Very often, ethics and business are seen as each other’s natural enemies. Ethics would be a barrier to true profitability. A politically correct dictate of the woke culture. A “tick the box” and then get on with “real” business. According to Stefan Heinemann — philosopher, theologian, and professor of business ethics — that framing is completely outdated: ethics and doing business are two sides of the same coin. Without business ethics, sustainable, and therefore profitable, business is simply no longer possible. As a solution partner of many other industries, the electronics industry has an almost moral obligation to play a pioneering role in the major paradigm shifts of this century: digitalization and sustainability. And, yes, Heinemann is positive about binding the forces of good: “There is always hope. We can still shape the future. But remember: business ethics in electronics starts with … you!”

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Edwin Venema: Doing ethical business sounds like a no-brainer. Who could be against it?

Stefan Heinemann: Ethics might be a no-brainer in a way, but it is hard to do. Ethics is the theory of morality. It concerns our actions and statements about what's right and wrong. Sometimes the difference between the two seems rather obvious. No one doubts that killing your children is wrong. But that red ethical line can become a lot thinner in practice, especially when it comes to doing business. You could say that the economy as a whole has some unethical foundations — call it the dark side in Luke Skywalker terms. But luckily, there is also a — in my opinion a much larger — light side. I am convinced that the electronics industry could, or even should, consider itself as a central element for digital solutions. Keep in mind, however, that digitalization is not an end in itself (apart from the fact that analog solutions will still play a role in this context): it ultimately serves sustainable companies, customers, and our society as a whole. Investing in ethics is the best thing you can do, very close to the company’s own value creation.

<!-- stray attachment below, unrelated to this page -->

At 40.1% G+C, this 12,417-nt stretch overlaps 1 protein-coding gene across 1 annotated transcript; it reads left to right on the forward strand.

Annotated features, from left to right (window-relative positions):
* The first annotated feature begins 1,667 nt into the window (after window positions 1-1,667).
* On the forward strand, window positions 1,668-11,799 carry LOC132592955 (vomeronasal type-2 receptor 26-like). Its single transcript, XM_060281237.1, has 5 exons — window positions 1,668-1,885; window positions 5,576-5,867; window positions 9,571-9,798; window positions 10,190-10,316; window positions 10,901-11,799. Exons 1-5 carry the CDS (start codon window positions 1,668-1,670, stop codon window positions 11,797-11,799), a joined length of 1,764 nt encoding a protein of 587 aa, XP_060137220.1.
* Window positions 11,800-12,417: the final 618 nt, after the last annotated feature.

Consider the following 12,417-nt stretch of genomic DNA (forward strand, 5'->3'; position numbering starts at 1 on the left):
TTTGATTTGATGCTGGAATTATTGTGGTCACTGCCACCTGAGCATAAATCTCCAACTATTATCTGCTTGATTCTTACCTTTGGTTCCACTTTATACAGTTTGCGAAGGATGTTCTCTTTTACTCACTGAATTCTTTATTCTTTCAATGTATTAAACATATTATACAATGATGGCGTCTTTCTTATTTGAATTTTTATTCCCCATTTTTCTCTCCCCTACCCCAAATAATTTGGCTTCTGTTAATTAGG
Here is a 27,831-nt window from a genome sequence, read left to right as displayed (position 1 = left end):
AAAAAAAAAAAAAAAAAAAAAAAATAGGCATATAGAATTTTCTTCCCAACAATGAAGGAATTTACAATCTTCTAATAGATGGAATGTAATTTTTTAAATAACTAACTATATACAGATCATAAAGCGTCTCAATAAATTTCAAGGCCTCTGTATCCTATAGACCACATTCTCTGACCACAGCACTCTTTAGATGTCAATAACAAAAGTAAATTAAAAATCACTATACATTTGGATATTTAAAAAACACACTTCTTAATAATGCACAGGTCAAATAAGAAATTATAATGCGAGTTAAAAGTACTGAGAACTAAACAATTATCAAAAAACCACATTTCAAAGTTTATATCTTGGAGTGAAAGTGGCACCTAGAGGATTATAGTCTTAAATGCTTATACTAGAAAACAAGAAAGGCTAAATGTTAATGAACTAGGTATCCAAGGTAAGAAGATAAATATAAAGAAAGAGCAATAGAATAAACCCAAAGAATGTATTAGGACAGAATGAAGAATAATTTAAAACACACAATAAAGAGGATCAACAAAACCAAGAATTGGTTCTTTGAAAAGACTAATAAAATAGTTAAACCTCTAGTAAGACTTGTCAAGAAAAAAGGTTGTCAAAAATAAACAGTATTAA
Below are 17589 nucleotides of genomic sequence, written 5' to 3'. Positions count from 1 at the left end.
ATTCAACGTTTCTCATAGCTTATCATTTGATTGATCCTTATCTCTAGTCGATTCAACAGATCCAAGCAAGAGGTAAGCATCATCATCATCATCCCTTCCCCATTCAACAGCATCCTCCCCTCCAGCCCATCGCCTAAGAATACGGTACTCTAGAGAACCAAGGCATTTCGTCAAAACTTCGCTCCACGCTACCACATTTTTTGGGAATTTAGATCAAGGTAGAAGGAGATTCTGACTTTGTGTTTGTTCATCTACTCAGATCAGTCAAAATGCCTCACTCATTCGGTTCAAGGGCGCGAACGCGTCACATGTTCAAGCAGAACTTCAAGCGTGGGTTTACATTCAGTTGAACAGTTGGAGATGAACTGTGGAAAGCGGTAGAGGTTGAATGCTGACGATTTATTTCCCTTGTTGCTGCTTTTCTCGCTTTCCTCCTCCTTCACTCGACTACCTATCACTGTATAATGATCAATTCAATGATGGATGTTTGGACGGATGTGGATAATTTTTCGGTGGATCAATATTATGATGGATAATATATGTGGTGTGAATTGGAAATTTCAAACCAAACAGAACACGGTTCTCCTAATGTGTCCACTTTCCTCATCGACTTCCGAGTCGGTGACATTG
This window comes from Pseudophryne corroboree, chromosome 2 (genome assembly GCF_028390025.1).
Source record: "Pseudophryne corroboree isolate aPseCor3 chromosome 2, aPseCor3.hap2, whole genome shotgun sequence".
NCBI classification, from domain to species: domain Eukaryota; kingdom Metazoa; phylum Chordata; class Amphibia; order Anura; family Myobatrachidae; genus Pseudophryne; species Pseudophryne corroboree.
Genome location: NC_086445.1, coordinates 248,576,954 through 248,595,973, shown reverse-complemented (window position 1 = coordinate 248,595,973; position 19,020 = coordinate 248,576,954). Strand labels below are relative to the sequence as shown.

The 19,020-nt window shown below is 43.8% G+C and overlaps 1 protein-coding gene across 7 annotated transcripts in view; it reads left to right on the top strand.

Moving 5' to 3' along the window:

This also requires moral leadership and role models. That is a challenge in a very diverse sector in the entire range from sole proprietorships, small family businesses to large corporates. You will have to put yourself in a leadership position to engage with ethics in a more systematic way. Not from herd behavior (everyone does it), but from self-awareness: we have a pioneering role. We see the importance, for our customers and customers of our customers. Benjamin Parker, or Uncle Ben, the paternal uncle of Spiderman said it right: “With great power comes great responsibility!”

I’m deeply convinced we have only two options. Either we see ethics as a part of business success, or as a form of “moral washing” and/or passively waiting for top down regulations to change our way of doing business.

Venema: Top-down regulations are often conceived as inevitable “compliance” …

Compliance is the more formal, legal kind of rules forced upon you “from above.” Ethics is about the freedom to do something “from within.” It’s about internal motivation. Look at the Volkswagen emission scandal: it could have spared them billions of dollars if the internal structure and culture had been more supportive of morally acceptable behavior. Compliance is enforced morality and less effective than personal integrity. That’s why the tone and behavior of business leaders is so important. We need role models.

Venema: Can you name some specific role models?

That is very difficult, because what do you actually say when a person or a company is “ethical”? Are the people, the numbers, and the products “ethical”? No person or company on this earth is 100% so. You can give examples of small or large companies that reduce their CO2 footprint more than is required by law. That does not mean that these companies act 100% ethically. But good examples from the supply chain that try to make a difference without going bankrupt are and will remain important. A nice task for the WEEF index, I would say. However, always remember: we are only human; we sin and we make mistakes.

Venema: When ethics starts with personal integrity, it becomes more complex in companies, especially at even higher levels: your personal responsibility dilutes in the dynamics of organizations, and of political reality.